California delivered on its reputation as a testing ground for liberal ideas as state lawmakers wrapped up a legislative session that extended the nation's most ambitious climate change programs, raised the minimum wage to $15 and toughened gun laws.
While they failed to address some of the maddening challenges afflicting Californians' daily lives — most notably, skyrocketing housing costs and crumbling roads — lawmakers advanced top priorities for the labor, environmental, gun-control and anti-tobacco movements.
Democrats, who have strong majorities in both the Assembly and the Senate, celebrated their victories and said the nation's largest state should be the model that others emulate.
"I am very proud to say that the California dream is the new American dream," Senate President Pro Tem Kevin de Leon, D-Los Angeles, said before formally adjourning the session early Thursday.
The advances for Democrats' liberal base left conservatives dejected and concerned that the crushing weight of new business mandates will take a toll on important sectors ranging from agriculture to retail and restaurants — hurting California's massive economy.
"Can't they pace themselves?" said Tim Scott, California director for the National Federation of Independent Business. "It seems like they were literally trying to go through their whole agenda in one year. We have time. Let's have a thoughtful discussion."
With the U.S. Congress controlled by Republicans, U.S. liberals are extremely limited in how far they can advance their vision for the country. In California, they have found a willing partner.
California was the first state to increase the minimum wage to $15 per hour following years of lobbying and public demonstrations staged by unions. The new target will phase in through 2022, more than doubling the federal wage floor of $7.25 and providing a real-world test for whether employers can absorb such a large increase in labor costs.
Democratic lawmakers also sent Gov. Jerry Brown legislation that would make California the first state to require that farmworkers be paid overtime under the same rules as workers in other industries, which would end an eight-decade exemption for agricultural workers. Brown has not yet said whether he will sign it.
Legislators also asked Brown to expand a state-funded paid family leave program that allows workers to take up to six weeks off to bond with a new child or care for sick family members and receive a portion of their salary.
On the environmental front, the Legislature extended California's landmark climate change law, which will now seek to vastly reduce carbon emissions through 2030, once Brown signs it as he has indicated he will do. The state's wide-ranging programs include a cap on carbon pollution, electric vehicle incentives and restrictions on the carbon content of gasoline.
For the first time, lawmakers voted to expand the climate-change initiatives beyond carbon pollutants to include a category of gases known as short-lived climate pollutants. The rules would require regulations of methane emissions from dairy farms and landfills.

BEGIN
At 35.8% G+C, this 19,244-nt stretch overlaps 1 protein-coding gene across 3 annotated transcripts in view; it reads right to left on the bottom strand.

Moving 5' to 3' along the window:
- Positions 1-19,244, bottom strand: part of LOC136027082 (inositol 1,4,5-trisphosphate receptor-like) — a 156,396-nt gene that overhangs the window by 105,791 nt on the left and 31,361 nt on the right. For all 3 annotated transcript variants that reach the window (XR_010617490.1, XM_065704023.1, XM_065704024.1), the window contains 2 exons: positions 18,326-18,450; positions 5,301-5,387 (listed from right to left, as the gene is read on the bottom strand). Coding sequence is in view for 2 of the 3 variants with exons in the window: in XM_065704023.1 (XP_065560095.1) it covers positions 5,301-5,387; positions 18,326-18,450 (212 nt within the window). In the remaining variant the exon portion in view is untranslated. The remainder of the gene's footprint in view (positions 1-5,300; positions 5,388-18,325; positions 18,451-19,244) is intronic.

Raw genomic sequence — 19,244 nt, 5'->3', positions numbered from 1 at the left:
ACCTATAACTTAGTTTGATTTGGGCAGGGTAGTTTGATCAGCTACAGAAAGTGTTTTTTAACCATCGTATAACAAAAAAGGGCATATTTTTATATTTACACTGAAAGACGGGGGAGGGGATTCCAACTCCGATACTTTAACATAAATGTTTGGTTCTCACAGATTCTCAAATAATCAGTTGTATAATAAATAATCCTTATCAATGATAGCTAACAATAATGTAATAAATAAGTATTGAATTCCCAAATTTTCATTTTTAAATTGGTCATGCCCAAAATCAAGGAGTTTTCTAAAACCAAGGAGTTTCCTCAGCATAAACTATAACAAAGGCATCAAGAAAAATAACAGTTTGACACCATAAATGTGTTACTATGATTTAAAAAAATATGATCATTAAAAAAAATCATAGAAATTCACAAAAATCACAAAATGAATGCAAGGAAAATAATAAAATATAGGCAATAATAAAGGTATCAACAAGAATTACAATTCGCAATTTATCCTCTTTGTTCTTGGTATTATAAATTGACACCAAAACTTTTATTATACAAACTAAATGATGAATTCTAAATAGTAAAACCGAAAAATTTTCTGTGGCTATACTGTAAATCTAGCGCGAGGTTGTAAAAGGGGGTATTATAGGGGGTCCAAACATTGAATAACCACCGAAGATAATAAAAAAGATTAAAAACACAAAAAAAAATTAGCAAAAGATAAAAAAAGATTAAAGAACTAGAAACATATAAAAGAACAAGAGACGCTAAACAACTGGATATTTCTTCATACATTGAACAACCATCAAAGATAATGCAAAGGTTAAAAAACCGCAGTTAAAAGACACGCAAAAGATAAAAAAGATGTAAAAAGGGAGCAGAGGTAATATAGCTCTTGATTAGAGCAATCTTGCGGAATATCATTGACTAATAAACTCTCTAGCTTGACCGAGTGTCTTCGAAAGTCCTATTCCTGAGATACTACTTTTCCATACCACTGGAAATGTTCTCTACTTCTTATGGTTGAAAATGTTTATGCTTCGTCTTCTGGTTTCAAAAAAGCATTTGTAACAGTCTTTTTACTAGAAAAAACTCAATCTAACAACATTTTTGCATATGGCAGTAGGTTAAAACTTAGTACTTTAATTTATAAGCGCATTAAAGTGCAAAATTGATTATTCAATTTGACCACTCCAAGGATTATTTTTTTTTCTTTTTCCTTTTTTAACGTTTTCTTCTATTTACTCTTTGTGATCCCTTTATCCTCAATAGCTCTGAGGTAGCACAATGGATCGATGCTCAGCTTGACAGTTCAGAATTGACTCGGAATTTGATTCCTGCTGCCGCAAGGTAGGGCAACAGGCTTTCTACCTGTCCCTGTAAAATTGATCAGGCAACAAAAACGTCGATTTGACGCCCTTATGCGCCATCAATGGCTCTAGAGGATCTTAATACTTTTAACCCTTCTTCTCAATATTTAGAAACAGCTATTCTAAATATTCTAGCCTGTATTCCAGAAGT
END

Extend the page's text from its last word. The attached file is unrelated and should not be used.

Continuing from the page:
Among other victories for liberals, Democratic lawmakers approved a series of anti-smoking measures — including raising the age for buying tobacco and e-cigarettes from 18 to 21 and enacting gun control measures that limit the size of magazines and require background checks for ammunition sales.
Liberals repealed a decades-old welfare payment cap that critics called racist, created a state-run retirement plan that will automatically enroll nearly 7 million workers without access to retirement savings from their employer, and won tougher background checks for Uber and Lyft drivers.
"We had an especially good run this year," said Sen. Mark Leno, a D-San Francisco, a champion of liberal ideas in the Legislature for 14 years.
Leno is one of a handful of long-serving liberal icons in the Senate barred by term limits from seeking another term. Their departure could remake the ideological balance of the legislative Democrats, depending on the November election outcome.
But for all they delivered to their liberal base and progressives around the country, the Democrats failed to advance some key priorities.
No consensus was reached for the second year in a row on funding for a backlog of road and bridge repairs that have left motorists inching their way through California's notoriously miserable traffic.
Democrats want to raise taxes to pay the $57 billion cost, but Republicans have balked and tax hikes require a super-majority with GOP support for passage.
"Everybody agrees that our transportation infrastructure deficit issues have to be addressed, but the political will and leadership to act on this issue has been lacking," Chris McKenzie, director of the League of California Cities that lobbies for local governments, said in a statement.
They also were unable to push forward measures to alleviate the state's housing crisis.
Legislative leaders and the governor agreed to spend $400 million to build subsidized housing, but only if the Legislature approved a proposal by Brown to speed up construction of housing projects with subsidized units that also include apartments sold at free market prices.
Liberal lawmakers balked at eliminating avenues for their constituents to delay or block new construction.